5. Martin Fenner says:

    Maybe not a journal, but a journal article about the conference and about the challenge to have more scientists blogging would be nice. After all, a paper would be the best way to reach those addressed by the challenge.

  6. Heather Etchevers says:

    And here you said you were joking, Martin…

  7. Oliver Obst says:

    Martin, nice to met you. Unfortunately I somehow lost your trace at the pub …
    I will write something for the German library journal with the largest circulation – Bibliotheksdienst. Should be published in the october issue.

  8. Frank Norman says:

    Martin – I love the categorisation. I have felt unhappy with this catch-all term “scientific blogs” as it seems to cover a wide range of barely-connected species. Some of them really just use the blog format to something rather different from blogging (I put the Open Notebook Science stuff in this category).
    Another way of categorising is by the *intended audience* – other scientists, non-scientists with scientific background, opinion formers (politics and press), lay public, etc etc. Or to put it another way, Nature readers, New Scientist readers, Economist readers, Daily Mail readers.

  9. Neil Saunders says:

    I assume that by “science blogging is the new email”, the analogy is (a) that uptake of email was also slow at first, rather than (b) blogging taking over the role of email?

  10. Frank Norman says:

    Neil – that’s right. Someone pointed out that 15-20 years ago (most) senior people in science didn’t use email and if you were caught “wasting time” on such things you could be in trouble. Now email is ubiquitous.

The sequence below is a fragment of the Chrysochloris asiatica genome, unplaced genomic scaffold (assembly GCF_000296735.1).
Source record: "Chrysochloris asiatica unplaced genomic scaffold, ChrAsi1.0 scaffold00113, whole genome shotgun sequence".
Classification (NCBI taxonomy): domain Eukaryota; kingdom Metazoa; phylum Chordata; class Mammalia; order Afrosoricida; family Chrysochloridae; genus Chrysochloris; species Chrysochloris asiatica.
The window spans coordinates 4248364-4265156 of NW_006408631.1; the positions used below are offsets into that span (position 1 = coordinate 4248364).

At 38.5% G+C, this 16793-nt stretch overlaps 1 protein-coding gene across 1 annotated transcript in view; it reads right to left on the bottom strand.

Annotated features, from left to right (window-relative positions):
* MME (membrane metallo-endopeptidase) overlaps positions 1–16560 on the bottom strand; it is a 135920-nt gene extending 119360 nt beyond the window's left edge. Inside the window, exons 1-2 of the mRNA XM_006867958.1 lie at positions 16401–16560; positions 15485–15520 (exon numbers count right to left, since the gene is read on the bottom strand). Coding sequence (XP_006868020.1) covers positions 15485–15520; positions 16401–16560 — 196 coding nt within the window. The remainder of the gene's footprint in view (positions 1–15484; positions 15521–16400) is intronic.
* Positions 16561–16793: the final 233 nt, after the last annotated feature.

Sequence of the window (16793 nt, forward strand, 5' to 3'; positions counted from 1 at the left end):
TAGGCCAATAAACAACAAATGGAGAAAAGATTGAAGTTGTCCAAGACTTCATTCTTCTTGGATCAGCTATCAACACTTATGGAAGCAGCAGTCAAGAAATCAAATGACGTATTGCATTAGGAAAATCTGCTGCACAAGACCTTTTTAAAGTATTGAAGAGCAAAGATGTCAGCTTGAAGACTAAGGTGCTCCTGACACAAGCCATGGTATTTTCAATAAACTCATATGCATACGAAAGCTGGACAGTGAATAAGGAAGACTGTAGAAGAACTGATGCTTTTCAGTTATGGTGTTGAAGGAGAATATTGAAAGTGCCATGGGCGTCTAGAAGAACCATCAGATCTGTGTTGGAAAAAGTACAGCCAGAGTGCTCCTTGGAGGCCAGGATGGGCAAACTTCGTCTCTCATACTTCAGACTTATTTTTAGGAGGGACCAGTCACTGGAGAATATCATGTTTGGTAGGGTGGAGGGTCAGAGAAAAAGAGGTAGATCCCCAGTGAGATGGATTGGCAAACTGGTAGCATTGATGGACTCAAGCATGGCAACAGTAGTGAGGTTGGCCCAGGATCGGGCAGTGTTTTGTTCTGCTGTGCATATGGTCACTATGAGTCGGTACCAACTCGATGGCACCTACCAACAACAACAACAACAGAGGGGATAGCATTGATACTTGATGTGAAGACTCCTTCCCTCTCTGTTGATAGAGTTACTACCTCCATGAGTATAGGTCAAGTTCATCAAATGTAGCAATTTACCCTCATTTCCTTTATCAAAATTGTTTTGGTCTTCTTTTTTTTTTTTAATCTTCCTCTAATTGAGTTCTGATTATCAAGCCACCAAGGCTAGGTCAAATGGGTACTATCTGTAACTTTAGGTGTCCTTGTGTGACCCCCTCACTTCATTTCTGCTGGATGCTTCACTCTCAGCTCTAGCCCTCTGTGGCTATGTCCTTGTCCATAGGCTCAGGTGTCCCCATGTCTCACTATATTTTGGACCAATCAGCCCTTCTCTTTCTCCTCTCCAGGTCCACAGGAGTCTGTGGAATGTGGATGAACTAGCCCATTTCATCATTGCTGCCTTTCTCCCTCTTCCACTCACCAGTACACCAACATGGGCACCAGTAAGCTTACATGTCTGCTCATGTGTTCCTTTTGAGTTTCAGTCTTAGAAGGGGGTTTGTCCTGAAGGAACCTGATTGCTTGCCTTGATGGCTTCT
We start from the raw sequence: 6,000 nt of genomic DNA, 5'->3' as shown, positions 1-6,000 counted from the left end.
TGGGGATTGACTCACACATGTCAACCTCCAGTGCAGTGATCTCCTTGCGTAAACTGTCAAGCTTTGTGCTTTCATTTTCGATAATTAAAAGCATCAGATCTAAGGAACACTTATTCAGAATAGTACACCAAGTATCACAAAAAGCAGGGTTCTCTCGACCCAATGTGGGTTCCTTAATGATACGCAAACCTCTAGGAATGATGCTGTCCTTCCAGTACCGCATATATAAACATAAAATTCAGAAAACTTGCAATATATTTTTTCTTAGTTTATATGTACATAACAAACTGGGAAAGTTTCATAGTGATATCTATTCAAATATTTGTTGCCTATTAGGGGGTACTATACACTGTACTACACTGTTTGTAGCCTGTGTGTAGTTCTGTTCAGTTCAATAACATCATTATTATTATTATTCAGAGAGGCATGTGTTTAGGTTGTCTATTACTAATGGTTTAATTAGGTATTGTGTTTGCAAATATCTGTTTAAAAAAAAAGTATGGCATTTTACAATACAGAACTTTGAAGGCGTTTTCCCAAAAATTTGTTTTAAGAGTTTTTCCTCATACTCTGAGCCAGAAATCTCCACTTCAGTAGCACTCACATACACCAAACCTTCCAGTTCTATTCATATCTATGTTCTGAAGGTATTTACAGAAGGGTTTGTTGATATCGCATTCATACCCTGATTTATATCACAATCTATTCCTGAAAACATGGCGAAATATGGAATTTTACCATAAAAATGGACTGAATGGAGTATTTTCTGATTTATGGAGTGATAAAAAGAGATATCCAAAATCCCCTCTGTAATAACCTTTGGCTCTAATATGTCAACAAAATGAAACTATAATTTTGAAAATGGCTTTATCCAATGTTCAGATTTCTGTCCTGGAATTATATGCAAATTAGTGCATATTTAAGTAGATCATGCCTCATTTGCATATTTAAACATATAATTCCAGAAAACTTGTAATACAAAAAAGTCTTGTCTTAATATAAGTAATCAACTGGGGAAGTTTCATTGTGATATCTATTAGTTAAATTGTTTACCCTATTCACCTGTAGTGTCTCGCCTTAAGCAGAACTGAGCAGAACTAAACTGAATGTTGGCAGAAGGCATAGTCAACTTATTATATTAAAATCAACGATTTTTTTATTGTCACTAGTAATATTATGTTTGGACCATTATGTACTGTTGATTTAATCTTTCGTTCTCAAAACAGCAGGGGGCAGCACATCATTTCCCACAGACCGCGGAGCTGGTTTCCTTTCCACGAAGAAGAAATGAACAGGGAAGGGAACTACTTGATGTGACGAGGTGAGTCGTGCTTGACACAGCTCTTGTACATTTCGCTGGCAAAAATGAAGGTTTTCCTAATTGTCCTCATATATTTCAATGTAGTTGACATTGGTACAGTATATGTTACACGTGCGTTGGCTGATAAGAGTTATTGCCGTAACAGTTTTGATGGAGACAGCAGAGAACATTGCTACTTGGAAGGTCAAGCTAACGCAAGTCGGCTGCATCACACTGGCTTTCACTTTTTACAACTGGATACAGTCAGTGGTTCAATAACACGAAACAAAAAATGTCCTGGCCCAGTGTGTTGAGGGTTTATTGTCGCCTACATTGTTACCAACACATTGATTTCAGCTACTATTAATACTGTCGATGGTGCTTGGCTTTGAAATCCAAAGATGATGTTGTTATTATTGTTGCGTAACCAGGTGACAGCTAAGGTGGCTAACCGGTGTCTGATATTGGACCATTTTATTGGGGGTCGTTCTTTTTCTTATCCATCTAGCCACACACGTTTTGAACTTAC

Blogging currently is not seen as mainstream, but perhaps in a few years it will be.
    I do worry a bit about what the world will be like when (if) every single research group leader and most postdocs have their own blog?

  11. Kristi Vogel says:

    Perhaps this topic is already included within the listed categories (obviously I wasn’t at the conference), but it seems to me that another variety of science blogging is that dealing with “culture wars”, or the divide between strictly rational and religious viewpoints. At least judging from the ScienceBlogs model, this would seem to be a large category, and one that receives the most comments and discussion. Some of it overlaps with evolution, watercooler, and/or diary blogging, but I think it many cases it’s a distinct category.

  12. Frank Norman says:

    Kristi -I agree. I think that the evolution topic is part of the broader area of “culture wars”. I’m not sure whether the anti-quackery blos fall into this, or into the “investigative” category.
    I’m not sure where all the blogs about Open Access, open data etc would fall?

  13. Martin Fenner says:

    Please feel free to add, remove or rename these categories. And the intended audience is indeed another important factor to differentiate science blogs. Right now I would guess that most blog posts are intended for other bloggers – just like this one. Nothing wrong with that, but it limits the audience considerably.

  14. Martin Fenner says:

    Blog posts about Open Access, etc. = political blogging?

  15. steffi suhr says:

    Hey Martin – of course it is… it’s reached funding politics, and will affect the publishing landscape (not necessarily to the benefit of the small publishers, I might add – and possibly with the potential to decrease diversity among publishers… something to think about).
    Concerning your list above, these kind of provide a framework/focus for the 2009 blogging conference, different sessions:
    * edublogging
    * research blogging (blogging about scientific experiments, the smallest discipline)
    * investigational blogging
    * news blogging (blogging about science news)
    The ‘target audience’ theme goes for all four (other researchers or laypersons?). Except for the last one (I think) all were touched on this time, but could VERY easily be expanded and focussed more. Can we lay out the 2009 conference program already? (All you organizers – I’m just kidding..)